I realized that this was a way that I could explain how our thinking and what we focus on is what we will find.   If we are expecting negative and on the alert for it, that is most likely what we will find.   If we want to find the positive, we must look for it in our every day lives.   The more we try to notice and look for the positive, the more it will appear.  Trying to change our negative thinking bias is much like building a muscle.  We have to keep working at it for it to get stronger.   Over time, it does grow stronger and the positive thinking bias is stronger than the negative.

I encourage all of you to start looking for the hearts.  I bet you will find a lot more than you ever knew existed.


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One of the most common issues I deal with as a therapist is helping people change their negative thinking.  As humans, we are wired to negative input more easily than positive.  This most likely evolved for a good reason—to keep us out of harm’s way. From the beginning of human history, our survival depended on our ability to avoid danger. The brain developed systems that would make it notice danger and thus, hopefully, respond to it.   Having the built-in brain apparatus super-sensitive to negativity means that the same bad-news sensitivity also is at work in every other aspect of our lives too.   We no longer have the need to be hyper-vigilant, but many of us still are and therefore we notice the negative and discount the positive.

One day a friend brought a large, beautiful, decorative glass jar filled with rocks to my office.   She explained to me that she had started to collect these rocks on the beach at St. Michael’s.   One day she picked up a rock and noticed that it was shaped like a heart.   She decided to start “looking for the hearts” on the beach.   It surprised her how many heart rocks she started to find.   When she was intentionally looking for the hearts, she started to find them everywhere.   In the past, she had never noticed the rocks that were shaped like hearts.   She just saw rocks because she wasn’t trying to find the hearts.

I realized that this was a way that I could explain how our thinking and what we focus on is what we will find.   If we are expecting negative and on the alert for it, that is most likely what we will find.   If we want to find the positive, we must look for it in our every day lives.   The more we try to notice and look for the positive, the more it will appear.  Trying to change our negative thinking bias is much like building a muscle.  We have to keep working at it for it to get stronger.   Over time, it does grow stronger and the positive thinking bias is stronger than the negative.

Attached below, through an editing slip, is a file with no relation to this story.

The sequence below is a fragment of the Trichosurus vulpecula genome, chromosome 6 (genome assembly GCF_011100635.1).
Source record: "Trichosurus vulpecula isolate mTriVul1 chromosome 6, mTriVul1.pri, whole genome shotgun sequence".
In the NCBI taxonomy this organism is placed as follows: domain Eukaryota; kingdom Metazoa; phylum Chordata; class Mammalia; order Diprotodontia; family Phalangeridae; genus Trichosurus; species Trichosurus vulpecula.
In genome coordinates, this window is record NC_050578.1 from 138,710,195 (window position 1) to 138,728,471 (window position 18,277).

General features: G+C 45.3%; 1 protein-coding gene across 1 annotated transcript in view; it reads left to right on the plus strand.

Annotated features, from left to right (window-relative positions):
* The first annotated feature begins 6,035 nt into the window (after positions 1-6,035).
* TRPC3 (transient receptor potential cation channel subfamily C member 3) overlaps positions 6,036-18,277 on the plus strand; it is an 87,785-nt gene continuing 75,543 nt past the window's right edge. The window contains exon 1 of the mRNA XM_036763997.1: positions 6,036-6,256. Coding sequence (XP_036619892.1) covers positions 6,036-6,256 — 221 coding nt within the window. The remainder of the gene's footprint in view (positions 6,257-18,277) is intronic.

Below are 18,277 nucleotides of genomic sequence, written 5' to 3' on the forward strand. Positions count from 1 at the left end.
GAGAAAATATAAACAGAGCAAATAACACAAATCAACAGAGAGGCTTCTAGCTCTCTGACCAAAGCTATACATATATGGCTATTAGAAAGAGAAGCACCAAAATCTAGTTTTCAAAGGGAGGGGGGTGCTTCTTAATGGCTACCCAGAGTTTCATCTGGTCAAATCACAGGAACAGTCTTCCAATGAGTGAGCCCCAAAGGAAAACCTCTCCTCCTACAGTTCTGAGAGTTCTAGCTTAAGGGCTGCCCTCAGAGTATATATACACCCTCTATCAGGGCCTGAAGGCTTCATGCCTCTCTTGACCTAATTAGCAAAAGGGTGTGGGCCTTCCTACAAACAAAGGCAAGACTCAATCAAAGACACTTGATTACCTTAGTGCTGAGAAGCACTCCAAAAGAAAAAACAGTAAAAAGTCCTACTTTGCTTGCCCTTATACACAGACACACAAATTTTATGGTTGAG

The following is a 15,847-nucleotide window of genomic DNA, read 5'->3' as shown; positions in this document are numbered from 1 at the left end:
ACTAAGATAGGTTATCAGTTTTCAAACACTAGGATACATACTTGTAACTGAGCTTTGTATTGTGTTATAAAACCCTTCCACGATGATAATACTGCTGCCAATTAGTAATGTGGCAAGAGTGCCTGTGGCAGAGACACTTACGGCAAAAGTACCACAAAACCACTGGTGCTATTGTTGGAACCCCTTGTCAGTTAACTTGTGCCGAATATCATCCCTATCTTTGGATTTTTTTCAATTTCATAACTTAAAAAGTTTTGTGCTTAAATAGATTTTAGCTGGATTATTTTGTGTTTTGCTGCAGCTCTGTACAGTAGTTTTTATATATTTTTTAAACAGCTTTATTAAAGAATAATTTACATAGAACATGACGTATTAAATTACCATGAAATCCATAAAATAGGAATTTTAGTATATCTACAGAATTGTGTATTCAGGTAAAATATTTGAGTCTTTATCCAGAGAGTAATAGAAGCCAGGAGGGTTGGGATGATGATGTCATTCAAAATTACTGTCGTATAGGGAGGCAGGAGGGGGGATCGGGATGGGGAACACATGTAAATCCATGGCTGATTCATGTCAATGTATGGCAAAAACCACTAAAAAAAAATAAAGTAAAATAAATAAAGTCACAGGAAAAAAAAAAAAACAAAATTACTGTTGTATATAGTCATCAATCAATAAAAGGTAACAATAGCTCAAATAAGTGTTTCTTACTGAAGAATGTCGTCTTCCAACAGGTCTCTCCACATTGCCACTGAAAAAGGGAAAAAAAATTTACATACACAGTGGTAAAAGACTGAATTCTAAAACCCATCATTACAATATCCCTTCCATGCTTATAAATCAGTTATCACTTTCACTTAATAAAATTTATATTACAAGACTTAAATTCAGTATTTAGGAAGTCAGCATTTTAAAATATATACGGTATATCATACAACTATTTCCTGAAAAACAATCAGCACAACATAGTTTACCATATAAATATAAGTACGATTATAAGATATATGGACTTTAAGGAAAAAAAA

I encourage all of you to start looking for the hearts.  I bet you will find a lot more than you ever knew existed.

One of the most common issues I deal with as a therapist is helping people change their negative thinking.  As humans, we are wired to negative input more easily than positive.  This most likely evolved for a good reason—to keep us out of harm’s way. From the beginning of human history, our survival depended on our ability to avoid danger. The brain developed systems that would make it notice danger and thus, hopefully, respond to it.   Having the built-in brain apparatus super-sensitive to negativity means that the same bad-news sensitivity also is at work in every other aspect of our lives too.   We no longer have the need to be hyper-vigilant, but many of us still are and therefore we notice the negative and discount the positive.

One day a friend brought a large, beautiful, decorative glass jar filled with rocks to my office.   She explained to me that she had started to collect these rocks on the beach at St. Michael’s.   One day she picked up a rock and noticed that it was shaped like a heart.   She decided to start “looking for the hearts” on the beach.   It surprised her how many heart rocks she started to find.   When she was intentionally looking for the hearts, she started to find them everywhere.   In the past, she had never noticed the rocks that were shaped like hearts.   She just saw rocks because she wasn’t trying to find the hearts.

I realized that this was a way that I could explain how our thinking and what we focus on is what we will find.   If we are expecting negative and on the alert for it, that is most likely what we will find.   If we want to find the positive, we must look for it in our every day lives.   The more we try to notice and look for the positive, the more it will appear.  Trying to change our negative thinking bias is much like building a muscle.  We have to keep working at it for it to get stronger.   Over time, it does grow stronger and the positive thinking bias is stronger than the negative.

I encourage all of you to start looking for the hearts.  I bet you will find a lot more than you ever knew existed.